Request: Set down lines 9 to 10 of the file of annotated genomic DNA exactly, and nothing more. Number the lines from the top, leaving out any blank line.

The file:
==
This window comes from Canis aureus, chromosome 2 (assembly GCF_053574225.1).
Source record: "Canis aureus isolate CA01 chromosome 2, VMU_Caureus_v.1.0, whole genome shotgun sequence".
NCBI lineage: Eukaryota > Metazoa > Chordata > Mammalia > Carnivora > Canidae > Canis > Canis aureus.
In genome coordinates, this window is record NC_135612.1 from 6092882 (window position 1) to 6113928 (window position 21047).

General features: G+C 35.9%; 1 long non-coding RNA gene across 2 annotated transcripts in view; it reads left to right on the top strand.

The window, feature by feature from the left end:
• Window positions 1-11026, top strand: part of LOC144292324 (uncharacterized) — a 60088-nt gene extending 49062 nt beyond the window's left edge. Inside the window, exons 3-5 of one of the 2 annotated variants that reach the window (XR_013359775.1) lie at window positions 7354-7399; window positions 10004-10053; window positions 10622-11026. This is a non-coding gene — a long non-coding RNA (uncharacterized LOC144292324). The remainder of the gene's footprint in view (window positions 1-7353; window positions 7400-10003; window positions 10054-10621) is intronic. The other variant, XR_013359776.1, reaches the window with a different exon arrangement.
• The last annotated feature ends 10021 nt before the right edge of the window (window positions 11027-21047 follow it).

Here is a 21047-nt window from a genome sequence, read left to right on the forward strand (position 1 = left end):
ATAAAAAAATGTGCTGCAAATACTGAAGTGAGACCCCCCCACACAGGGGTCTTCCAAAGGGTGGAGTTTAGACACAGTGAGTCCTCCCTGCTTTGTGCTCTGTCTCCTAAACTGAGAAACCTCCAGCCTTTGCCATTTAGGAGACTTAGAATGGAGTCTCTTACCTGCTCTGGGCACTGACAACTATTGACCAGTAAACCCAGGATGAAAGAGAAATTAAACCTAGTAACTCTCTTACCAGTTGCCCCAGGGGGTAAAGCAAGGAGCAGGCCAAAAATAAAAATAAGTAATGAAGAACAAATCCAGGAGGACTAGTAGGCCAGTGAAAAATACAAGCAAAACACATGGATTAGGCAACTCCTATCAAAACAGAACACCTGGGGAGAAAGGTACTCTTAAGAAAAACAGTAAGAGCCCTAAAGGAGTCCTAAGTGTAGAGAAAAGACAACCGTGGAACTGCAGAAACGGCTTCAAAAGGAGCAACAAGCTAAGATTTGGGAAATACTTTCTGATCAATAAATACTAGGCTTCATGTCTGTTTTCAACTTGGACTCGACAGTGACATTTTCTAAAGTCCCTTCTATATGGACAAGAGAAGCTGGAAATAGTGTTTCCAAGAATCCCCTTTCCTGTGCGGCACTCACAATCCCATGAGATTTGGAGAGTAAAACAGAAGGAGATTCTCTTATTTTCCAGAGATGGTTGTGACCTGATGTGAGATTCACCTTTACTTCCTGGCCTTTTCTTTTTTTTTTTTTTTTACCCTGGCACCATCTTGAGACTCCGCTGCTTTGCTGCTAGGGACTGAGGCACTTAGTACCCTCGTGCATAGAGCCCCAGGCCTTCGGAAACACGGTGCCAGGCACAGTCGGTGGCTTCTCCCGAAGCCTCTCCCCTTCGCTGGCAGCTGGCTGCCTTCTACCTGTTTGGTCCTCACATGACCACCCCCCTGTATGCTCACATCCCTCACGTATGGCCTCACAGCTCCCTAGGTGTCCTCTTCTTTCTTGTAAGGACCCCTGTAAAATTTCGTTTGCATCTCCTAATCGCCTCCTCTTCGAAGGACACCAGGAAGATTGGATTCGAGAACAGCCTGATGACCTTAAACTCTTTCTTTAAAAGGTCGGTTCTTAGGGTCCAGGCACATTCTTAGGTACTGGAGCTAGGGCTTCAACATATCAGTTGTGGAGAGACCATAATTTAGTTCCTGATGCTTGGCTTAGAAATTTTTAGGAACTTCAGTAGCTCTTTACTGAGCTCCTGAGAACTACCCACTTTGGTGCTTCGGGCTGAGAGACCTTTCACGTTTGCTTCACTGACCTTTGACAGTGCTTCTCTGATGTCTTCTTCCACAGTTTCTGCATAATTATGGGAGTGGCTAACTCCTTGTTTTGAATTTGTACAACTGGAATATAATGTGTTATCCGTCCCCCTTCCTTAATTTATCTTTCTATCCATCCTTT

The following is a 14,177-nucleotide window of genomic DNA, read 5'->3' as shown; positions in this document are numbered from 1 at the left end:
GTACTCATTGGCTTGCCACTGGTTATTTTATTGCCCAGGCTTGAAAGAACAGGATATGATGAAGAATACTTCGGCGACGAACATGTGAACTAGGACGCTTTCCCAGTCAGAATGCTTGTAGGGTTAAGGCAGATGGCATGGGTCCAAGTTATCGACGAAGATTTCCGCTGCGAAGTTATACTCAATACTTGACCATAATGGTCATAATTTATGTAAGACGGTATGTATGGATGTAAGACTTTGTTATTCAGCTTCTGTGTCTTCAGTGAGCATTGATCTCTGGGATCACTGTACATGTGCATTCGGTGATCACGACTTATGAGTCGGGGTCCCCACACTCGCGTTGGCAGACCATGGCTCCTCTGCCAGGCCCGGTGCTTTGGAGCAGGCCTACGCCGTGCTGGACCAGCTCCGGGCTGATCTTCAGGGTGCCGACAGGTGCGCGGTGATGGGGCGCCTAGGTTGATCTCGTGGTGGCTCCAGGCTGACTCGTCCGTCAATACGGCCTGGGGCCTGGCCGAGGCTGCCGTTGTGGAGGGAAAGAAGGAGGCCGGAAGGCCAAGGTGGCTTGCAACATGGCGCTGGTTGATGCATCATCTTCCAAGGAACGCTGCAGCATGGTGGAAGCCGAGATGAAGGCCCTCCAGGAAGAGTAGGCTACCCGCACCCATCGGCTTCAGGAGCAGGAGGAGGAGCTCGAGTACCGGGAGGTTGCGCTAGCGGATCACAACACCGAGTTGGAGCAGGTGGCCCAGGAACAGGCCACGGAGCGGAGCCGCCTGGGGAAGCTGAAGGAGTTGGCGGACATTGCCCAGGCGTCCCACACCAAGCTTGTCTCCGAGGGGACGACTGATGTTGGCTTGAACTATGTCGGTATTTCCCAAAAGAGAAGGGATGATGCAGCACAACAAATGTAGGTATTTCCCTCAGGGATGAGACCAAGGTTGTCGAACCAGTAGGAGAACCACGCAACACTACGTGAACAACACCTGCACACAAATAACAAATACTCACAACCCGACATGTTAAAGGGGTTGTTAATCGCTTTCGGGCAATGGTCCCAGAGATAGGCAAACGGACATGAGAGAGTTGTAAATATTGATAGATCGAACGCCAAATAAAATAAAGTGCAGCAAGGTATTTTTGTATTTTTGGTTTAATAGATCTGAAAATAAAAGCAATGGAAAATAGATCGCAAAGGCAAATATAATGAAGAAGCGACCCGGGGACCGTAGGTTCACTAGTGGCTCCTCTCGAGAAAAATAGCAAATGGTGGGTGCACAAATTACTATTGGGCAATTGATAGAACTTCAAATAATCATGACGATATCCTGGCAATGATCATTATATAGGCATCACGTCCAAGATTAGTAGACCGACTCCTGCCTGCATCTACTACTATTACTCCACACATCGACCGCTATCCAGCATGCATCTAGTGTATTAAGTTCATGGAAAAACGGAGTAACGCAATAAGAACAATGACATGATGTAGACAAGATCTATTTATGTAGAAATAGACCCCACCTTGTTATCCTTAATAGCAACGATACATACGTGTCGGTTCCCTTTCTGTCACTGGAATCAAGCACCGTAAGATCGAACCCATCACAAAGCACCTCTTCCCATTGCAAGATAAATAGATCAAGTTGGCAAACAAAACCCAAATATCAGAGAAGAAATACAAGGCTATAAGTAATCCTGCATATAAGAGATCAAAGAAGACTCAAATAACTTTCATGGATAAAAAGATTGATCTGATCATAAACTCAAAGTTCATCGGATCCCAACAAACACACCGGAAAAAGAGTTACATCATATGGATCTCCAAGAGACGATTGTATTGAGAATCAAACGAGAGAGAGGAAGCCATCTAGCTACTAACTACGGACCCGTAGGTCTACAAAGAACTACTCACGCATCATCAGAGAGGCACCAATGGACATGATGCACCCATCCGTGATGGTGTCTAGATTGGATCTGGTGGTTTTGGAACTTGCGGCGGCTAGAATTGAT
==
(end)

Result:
Here is a 21047-nt window from a genome sequence, read left to right on the forward strand (position 1 = left end):
ATAAAAAAATGTGCTGCAAATACTGAAGTGAGACCCCCCCACACAGGGGTCTTCCAAAGGGTGGAGTTTAGACACAGTGAGTCCTCCCTGCTTTGTGCTCTGTCTCCTAAACTGAGAAACCTCCAGCCTTTGCCATTTAGGAGACTTAGAATGGAGTCTCTTACCTGCTCTGGGCACTGACAACTATTGACCAGTAAACCCAGGATGAAAGAGAAATTAAACCTAGTAACTCTCTTACCAGTTGCCCCAGGGGGTAAAGCAAGGAGCAGGCCAAAAATAAAAATAAGTAATGAAGAACAAATCCAGGAGGACTAGTAGGCCAGTGAAAAATACAAGCAAAACACATGGATTAGGCAACTCCTATCAAAACAGAACACCTGGGGAGAAAGGTACTCTTAAGAAAAACAGTAAGAGCCCTAAAGGAGTCCTAAGTGTAGAGAAAAGACAACCGTGGAACTGCAGAAACGGCTTCAAAAGGAGCAACAAGCTAAGATTTGGGAAATACTTTCTGATCAATAAATACTAGGCTTCATGTCTGTTTTCAACTTGGACTCGACAGTGACATTTTCTAAAGTCCCTTCTATATGGACAAGAGAAGCTGGAAATAGTGTTTCCAAGAATCCCCTTTCCTGTGCGGCACTCACAATCCCATGAGATTTGGAGAGTAAAACAGAAGGAGATTCTCTTATTTTCCAGAGATGGTTGTGACCTGATGTGAGATTCACCTTTACTTCCTGGCCTTTTCTTTTTTTTTTTTTTTTACCCTGGCACCATCTTGAGACTCCGCTGCTTTGCTGCTAGGGACTGAGGCACTTAGTACCCTCGTGCATAGAGCCCCAGGCCTTCGGAAACACGGTGCCAGGCACAGTCGGTGGCTTCTCCCGAAGCCTCTCCCCTTCGCTGGCAGCTGGCTGCCTTCTACCTGTTTGGTCCTCACATGACCACCCCCCTGTATGCTCACATCCCTCACGTATGGCCTCACAGCTCCCTAGGTGTCCTCTTCTTTCTTGTAAGGACCCCTGTAAAATTTCGTTTGCATCTCCTAATCGCCTCCTCTTCGAAGGACACCAGGAAGATTGGATTCGAGAACAGCCTGATGACCTTAAACTCTTTCTTTAAAAGGTCGGTTCTTAGGGTCCAGGCACATTCTTAGGTACTGGAGCTAGGGCTTCAACATATCAGTTGTGGAGAGACCATAATTTAGTTCCTGATGCTTGGCTTAGAAATTTTTAGGAACTTCAGTAGCTCTTTACTGAGCTCCTGAGAACTACCCACTTTGGTGCTTCGGGCTGAGAGACCTTTCACGTTTGCTTCACTGACCTTTGACAGTGCTTCTCTGATGTCTTCTTCCACAGTTTCTGCATAATTATGGGAGTGGCTAACTCCTTGTTTTGAATTTGTACAACTGGAATATAATGTGTTATCCGTCCCCCTTCCTTAATTTATCTTTCTATCCATCCTTT